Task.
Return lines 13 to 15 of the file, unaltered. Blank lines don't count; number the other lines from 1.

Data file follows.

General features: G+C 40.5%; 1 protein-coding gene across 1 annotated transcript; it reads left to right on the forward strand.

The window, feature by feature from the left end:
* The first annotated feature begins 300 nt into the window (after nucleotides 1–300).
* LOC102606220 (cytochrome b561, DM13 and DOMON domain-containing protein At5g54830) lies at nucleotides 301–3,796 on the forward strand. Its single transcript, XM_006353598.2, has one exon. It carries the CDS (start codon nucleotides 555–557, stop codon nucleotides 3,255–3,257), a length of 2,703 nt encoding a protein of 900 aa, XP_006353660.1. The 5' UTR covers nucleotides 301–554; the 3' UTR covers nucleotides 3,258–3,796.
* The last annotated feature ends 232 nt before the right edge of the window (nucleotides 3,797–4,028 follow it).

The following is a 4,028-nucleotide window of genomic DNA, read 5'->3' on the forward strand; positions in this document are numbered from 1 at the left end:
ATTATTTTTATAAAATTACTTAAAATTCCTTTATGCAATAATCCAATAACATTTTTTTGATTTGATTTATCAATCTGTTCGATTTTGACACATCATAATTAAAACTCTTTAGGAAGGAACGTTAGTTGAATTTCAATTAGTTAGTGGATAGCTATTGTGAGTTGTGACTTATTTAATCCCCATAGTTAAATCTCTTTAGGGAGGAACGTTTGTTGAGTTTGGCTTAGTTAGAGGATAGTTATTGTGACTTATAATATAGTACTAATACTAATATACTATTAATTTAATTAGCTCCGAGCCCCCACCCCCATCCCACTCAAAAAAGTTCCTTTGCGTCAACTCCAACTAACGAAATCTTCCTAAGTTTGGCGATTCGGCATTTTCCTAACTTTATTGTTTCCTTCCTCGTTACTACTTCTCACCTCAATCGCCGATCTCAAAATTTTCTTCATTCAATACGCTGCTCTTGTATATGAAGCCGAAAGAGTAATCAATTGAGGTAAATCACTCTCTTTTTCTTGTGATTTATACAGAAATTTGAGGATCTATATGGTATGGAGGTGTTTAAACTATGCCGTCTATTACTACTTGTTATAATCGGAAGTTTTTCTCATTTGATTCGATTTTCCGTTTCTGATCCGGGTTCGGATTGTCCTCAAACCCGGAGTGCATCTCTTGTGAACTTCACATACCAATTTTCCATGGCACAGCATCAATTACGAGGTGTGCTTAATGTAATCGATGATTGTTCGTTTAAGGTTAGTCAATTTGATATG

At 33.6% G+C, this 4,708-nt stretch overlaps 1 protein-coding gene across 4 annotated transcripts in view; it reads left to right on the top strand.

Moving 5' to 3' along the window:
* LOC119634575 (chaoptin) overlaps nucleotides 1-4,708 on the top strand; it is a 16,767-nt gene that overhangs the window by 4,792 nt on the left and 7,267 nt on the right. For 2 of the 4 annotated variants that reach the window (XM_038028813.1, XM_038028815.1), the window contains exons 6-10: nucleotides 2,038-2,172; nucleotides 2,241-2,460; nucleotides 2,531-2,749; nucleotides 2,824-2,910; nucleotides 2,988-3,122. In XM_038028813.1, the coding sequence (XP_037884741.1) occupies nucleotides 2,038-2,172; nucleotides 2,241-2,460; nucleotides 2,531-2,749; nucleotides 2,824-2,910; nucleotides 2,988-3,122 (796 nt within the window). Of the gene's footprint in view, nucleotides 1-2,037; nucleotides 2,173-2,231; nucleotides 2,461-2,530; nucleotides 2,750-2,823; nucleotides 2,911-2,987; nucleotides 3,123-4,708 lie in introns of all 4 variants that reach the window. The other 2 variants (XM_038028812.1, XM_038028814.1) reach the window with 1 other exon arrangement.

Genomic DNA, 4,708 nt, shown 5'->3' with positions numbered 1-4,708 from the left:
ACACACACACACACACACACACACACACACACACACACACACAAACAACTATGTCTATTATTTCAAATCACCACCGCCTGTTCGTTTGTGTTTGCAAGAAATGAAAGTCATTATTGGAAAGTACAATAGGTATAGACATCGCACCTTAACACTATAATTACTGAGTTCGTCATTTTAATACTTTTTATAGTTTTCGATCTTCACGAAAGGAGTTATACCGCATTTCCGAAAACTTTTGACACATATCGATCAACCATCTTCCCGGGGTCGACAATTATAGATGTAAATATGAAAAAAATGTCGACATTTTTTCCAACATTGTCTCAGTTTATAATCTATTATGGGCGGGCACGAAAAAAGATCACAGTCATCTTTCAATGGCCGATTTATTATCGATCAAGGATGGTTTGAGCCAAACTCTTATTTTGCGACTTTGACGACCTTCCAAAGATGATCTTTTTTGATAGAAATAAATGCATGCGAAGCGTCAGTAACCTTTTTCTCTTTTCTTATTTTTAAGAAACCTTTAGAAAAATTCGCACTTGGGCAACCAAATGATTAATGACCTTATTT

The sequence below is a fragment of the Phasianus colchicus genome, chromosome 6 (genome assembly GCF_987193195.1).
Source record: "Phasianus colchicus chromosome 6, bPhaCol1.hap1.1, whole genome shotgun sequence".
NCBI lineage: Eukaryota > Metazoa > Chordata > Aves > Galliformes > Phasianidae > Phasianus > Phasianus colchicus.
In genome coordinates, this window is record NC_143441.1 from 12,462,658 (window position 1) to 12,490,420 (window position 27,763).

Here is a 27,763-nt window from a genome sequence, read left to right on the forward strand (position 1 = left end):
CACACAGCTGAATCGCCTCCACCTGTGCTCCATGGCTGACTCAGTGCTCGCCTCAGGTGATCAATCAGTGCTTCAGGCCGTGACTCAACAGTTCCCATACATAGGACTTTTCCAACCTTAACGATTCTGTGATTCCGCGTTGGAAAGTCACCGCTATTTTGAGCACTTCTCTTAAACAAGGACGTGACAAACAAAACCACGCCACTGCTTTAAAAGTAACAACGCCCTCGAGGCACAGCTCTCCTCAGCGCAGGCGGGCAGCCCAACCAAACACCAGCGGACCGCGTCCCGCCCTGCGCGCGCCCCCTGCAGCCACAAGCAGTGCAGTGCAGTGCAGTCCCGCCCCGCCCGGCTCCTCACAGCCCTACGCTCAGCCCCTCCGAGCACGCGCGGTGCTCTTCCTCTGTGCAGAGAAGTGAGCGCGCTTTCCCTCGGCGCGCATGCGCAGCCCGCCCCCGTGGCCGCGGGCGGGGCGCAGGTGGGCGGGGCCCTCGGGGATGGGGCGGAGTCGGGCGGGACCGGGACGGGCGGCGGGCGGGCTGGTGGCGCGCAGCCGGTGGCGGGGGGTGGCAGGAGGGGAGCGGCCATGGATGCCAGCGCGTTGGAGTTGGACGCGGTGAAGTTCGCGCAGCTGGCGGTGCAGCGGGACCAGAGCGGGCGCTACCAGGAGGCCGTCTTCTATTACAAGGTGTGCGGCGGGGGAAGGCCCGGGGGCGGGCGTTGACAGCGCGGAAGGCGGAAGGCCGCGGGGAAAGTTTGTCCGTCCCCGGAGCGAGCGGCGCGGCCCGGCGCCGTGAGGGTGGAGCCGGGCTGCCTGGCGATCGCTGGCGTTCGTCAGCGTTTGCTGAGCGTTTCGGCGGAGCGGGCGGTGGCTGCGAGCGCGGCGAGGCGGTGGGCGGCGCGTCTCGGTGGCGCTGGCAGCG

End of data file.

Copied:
The sequence below is a fragment of the Phasianus colchicus genome, chromosome 6 (genome assembly GCF_987193195.1).
Source record: "Phasianus colchicus chromosome 6, bPhaCol1.hap1.1, whole genome shotgun sequence".
NCBI lineage: Eukaryota > Metazoa > Chordata > Aves > Galliformes > Phasianidae > Phasianus > Phasianus colchicus.